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This is an interesting argument because Ryanair say that they have given the passenger a ticket - in the form of a PDF to the customer's computer. The law has to decide whether a virtual ticket is the same as a paper ticket. Spain does not use case law as in the UK so this case will be a one-off. It would be interesting for someone to challenge Ryanair on the same theme in the UK and see if the judge rules in the customer's favour. If so, case law would set the preceedent and MO'L would be somewhat miffed!
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Old 20th Jan 2011, 21:39
  #115 (permalink)  
 
Join Date: Apr 2006
Location: scotland
Posts: 169
the exact details on your passport / ID / credit card. Then, no possibility for confusion.

Simples.

MD

Could you tell me which is the passport number of a Spanish passport ?

Is it the number which says "passport number", or the other one ?
occasional is online now  
Old 21st Jan 2011, 09:24
  #116 (permalink)  
 
Join Date: May 2007
Location: Ireland
Posts: 175
I cannot agree with your overlooking that there was NOT in fact a passenger change. The passenger remained is the same, that one uses a diminuitive form of same passenger's name is hardly grounds to steal or extort 120 euro from anyone, no less a customer.
But the example given (Wiesje - it's a common short form of Willemiena) would not be an obvious diminutive to someone whose first language is not the same. I am sure M O'L puts Michael in when he books his flights!

As infrequent flyer says :
As to the poster booking with the wrong name, that has always been a ticket change (or a no-go), and I am suprised anyone believes different.
Could you tell me which is the passport number of a Spanish passport ?

Is it the number which says "passport number", or the other one ?
Never seen a Spanish passport, but assume like UK it conforms to EU requirements, so where it says insert passport number you insert the passport number, not the computer style script at the bottom ofthe page I assume you are referring to. As regards booking groups, I have done it; you do as Alsacienne says :

...ask them for their passports before booking and note down the vital information such as names, date of birth, passport date and place of issue and number before you book the seats
In short, accept the rules or pay the same / more / less to fly another airline.

MD
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Old 21st Jan 2011, 11:57
  #117 (permalink)  
 
Join Date: Apr 2006
Location: scotland
Posts: 169
Could you tell me which is the passport number of a Spanish passport ?

Is it the number which says "passport number", or the other one ?

Never seen a Spanish passport, but assume like UK it conforms to EU requirements, so where it says insert passport number you insert the passport number, not the computer style script at the bottom ofthe page I assume you are referring to.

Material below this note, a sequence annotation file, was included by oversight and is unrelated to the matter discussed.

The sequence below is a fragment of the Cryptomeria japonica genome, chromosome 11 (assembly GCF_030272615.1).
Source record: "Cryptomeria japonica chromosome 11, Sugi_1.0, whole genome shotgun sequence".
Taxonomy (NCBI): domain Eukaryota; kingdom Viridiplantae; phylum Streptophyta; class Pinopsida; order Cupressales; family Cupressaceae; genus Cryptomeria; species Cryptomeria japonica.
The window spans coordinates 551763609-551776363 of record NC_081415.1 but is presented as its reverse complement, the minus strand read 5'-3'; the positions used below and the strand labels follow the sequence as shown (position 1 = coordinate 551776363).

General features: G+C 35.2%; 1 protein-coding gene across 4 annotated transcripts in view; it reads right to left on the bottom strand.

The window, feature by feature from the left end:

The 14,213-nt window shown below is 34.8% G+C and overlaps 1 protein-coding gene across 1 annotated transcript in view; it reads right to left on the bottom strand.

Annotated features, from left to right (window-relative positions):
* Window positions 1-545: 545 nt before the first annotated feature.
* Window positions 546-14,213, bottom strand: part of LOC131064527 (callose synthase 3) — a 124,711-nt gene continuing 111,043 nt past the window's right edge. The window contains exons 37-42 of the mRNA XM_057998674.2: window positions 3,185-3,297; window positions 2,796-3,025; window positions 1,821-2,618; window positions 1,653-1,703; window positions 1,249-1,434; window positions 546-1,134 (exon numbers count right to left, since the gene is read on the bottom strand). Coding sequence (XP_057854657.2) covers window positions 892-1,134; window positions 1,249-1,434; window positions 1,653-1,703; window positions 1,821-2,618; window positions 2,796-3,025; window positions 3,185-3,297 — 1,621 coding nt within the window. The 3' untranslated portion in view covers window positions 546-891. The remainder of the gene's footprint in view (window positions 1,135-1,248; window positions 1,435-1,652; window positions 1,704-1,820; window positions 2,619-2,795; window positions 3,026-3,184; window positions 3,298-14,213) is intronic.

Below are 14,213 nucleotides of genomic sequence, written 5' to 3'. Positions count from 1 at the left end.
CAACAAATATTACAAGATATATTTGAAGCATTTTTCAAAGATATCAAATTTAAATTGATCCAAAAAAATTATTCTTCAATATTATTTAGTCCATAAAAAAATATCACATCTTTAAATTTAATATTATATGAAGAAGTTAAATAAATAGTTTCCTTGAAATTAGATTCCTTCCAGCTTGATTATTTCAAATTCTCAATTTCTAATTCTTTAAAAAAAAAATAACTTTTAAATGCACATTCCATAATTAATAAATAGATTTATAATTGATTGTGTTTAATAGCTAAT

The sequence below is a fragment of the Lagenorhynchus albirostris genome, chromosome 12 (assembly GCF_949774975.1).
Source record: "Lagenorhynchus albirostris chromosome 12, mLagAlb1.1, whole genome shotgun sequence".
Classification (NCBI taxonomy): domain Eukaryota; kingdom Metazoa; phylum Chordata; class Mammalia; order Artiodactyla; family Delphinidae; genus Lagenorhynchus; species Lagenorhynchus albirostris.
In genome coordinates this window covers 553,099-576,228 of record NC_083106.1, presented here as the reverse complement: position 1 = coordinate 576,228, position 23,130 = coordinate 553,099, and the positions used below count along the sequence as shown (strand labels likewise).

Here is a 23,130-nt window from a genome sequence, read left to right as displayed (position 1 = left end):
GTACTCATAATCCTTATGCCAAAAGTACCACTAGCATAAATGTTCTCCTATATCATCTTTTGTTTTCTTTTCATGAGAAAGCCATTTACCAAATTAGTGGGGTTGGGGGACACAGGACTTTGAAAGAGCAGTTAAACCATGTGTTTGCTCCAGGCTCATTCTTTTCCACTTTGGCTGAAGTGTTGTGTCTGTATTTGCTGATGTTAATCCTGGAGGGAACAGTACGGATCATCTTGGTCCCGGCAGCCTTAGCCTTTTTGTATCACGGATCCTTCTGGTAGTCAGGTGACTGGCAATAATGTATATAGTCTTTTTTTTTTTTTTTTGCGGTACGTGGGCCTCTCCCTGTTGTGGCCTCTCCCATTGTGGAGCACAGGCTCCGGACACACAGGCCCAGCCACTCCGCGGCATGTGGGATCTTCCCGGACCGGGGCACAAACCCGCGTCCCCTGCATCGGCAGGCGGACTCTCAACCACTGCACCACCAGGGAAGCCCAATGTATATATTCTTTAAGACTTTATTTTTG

When you get the opportunity, have a look at a Spanish passport. In the same position as the passport number on a British passport there is a number which I usually treat as the passport number being asked for.
Elsewhere on the same page (not among the computer script) is a quite different number which is labelled "passport number".

I would genuinely like to know which is the correct number to provide to an airline as the passport number.
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Old 21st Jan 2011, 13:58
  #118 (permalink)  
 
Join Date: Aug 2008
Location: dublin
Posts: 2
The purpose of the name change fee is to discourage touts from buying up all the cheap tickets, and selling them on. If they buy tickets for a tenner each, and sell them on for 60, then a 30 eur name change fee isn't going to be a major problem.

I don't think Ryanair would object to bona fide name changes, where the original person genuinely intended to fly, as opposed to intending to sell the ticket on at a profit. The problem, is how they'd go about efficiently enforcing that.
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Old 21st Jan 2011, 19:47
  #119 (permalink)  
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Lonewolf_50
Let me try to understand this: the airline asserts that time and materials to print a ticket amounts to forty euros? Am I missing something?
The fact is that FR do not want to print boarding passes and so they charge EUR40 to dissuade people from asking them to do it. If they do have to print it, they will make a profit - so they win both ways.

Be very sure that FR are serious about this, just as they have been about others. If the court rules against them, they will find another solution!
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Old 22nd Jan 2011, 18:37
  #120 (permalink)  
 
Join Date: Jan 2008
Location: uk
Posts: 835
Originally Posted by PAXboy View Post
The fact is that FR do not want to print boarding passes and so they charge EUR40 to dissuade people from asking them to do it. If they do have to print it, they will make a profit - so they win both ways.

Be very sure that FR are serious about this, just as they have been about others. If the court rules against them, they will find another solution!
Solution is publicised now - if they lose on appeal they will stop printing boarding passes, for any money. No pass, no fly. I suspect that (a) they are absolutely serious and (b) it will be a struggle to prove that approach illegal (bit of a case of be careful what you wish for...).

Not sure what they will do for rebooking at the airport for cancelled flights, last minute ticket sales at the airport etc. - but then I'm not sure they do any of that anyway.